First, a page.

When Your Best isn’t Good Enough: Breaking down the Final Play from Miami Heat vs Indiana Pacers Game 1

Mike Ehrmann/Getty Images

Mike Ehrmann/Getty Images

The Miami Heat and Indiana Pacers played a playoff game last night that will probably go down as one of the better playoff games this season. It had everything you could’ve wanted.

The best player in the league going up against one of the greatest defenders in the league; the best defense in the league going against a top offense in the league; really, what more could you want?

With that being said, the ending of the game ended up being very exciting, yet, sobering in the same breathe. LeBron James makes a go-ahead layup to close the game out on the final play.

Considering that a questionable call just a few seconds before this one gave the Pacers the lead, this game winner was very anti-climatic.

Hell, the game even went into overtime off of a deep three from Paul George in regulation. The layup seemed to come in a manner of such ease, you could easily be disappointed by the games finish.

There were a few keys factors going into this final play. There were costly decisions being made by the Pacers all over the place. Against this Miami Heat team, only one simple mistake can result in a loss.

Even though the Pacers almost won this game, they can’t help but feel disappointed in the way that they lost this one.

Before we get into the factors, lets roll the tape of the play:

The first key factor here is Roy Hibbert being taken out of the game by Frank Vogel. This was the second time within the minute that Vogel took Hibbert out–we’ll get into my theory why soon. It comes with one of the next factors.

The next factor is probably the most important in this sequence. Paul George overplays LeBron James’ on the catch which allows James a clear driving lane to the rim.

PG overplay

Instead of playing in front of him, George oddly tries to get around James and make the hero play. Once James makes the catch, he already has George on his hip. With his speed and size, there’s no way for George to get back in front of him.

Another thing here. There is no one in the paint, literally. Take a look at this screenshot of LeBron driving.

Open lane

This lane is wide open because, well, there really is no reason for it. The truth is that with less than three seconds on the clock, teams are allowed to freely zone up and clog the paint. Norris Cole is a nonshooter. There’s no reason that George Hill shouldn’t have been in the paint.

This is also a moment where Roy Hibbert would’ve been pivotal. His rim protection would’ve been key here. As you can see in the screenshot above, Sam Young is coming over to help late and by the end of the play he decides there is nothing he can do.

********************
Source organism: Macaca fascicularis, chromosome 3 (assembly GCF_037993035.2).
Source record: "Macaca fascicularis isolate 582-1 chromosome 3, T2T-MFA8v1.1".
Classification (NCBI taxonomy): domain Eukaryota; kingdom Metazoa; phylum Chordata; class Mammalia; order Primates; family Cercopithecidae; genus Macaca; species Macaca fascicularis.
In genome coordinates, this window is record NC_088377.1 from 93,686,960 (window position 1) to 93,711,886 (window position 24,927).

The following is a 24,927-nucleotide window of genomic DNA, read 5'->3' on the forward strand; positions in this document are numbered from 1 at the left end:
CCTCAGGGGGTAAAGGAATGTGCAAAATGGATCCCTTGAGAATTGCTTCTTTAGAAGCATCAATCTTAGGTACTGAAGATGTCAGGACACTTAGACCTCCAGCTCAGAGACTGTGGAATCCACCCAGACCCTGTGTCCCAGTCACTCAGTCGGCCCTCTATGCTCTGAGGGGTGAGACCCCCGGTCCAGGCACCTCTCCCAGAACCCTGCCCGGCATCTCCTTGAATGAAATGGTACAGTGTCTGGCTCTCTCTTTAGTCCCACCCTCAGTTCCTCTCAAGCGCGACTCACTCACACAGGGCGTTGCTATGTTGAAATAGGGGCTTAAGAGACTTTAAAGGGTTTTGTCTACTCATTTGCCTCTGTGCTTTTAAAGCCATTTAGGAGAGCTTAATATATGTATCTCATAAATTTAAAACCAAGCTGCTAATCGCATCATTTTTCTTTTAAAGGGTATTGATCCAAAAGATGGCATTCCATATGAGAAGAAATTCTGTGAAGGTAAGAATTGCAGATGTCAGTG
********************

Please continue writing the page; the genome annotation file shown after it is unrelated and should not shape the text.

Getting back to the Roy Hibbert point, a lot of people have said that Chris Bosh would’ve had a wide open jumpshot because Hibbert isn’t mobile enough to come and protect the rim and recover to Bosh in the same play.

First of all, Hibbert has enough length and size that the passing lane would still be clogged when Hibbert comes over. Bosh would have to step back even farther to get into James’ vision for an easier pass.

And still, say James does pass it to Bosh. Lets take a look at that screen shot again:

James Drive


James would have to make the pass right here at this moment. There are 1.5 seconds left on the clock for him to make that pass, for Bosh to catch and for him to shoot. Obviously, there is some merit to those who say Bosh would have a wide open jumper, but what would you rather give up a midrange jumpshot or a layup?

There’s no guarantee that the pass would’ve been accurate and Bosh wouldn’t have fumbled it. Anything that took time off of the clock could’ve happened here. I’d take my chances on an 8-foot Chris Bosh jumper that he makes 32% of the time than a layup from LeBron James that he makes 78% of the time.

Getting back to why Hibbert wasn’t in the game, here is my theory. The Indiana Pacers were switching Ray Allen’s screens. Vogel knew that Chris Bosh, who was being guarded by Tyler Hansbrough, was going to set a screen for Ray Allen.

Hibbert isn’t mobile enough to switch on Allen and fight through another screen. Lets take a look at the first screen for Allen:



Now Hansbrough finishes the possession on Allen and there is no big in the lane. Even though LeBron provided a screen for Allen, George didn’t switch off of this screen by design. So with the big pulled all the way to the corner James had a wide open lane.

Now, the final factor that I’d like to get into is the inbound pass. David West did a terrible job defending the pass and made it easy for Shane Battier to pass it into LeBron. Take a look:

DW inbound


David West gave too much room to Shane Battier here on this inbound pass. The goal is to force LeBron to come out as close to halfcourt as possible. You can do that by taking away the easy passing angle for David West to get James the ball.

Battier ends up getting him the ball and you know how it goes from there. At the end of the day, there were too many defensive mistakes made by the Indiana Pacers. With the best player in the league on the floor, you can’t make these mistakes.



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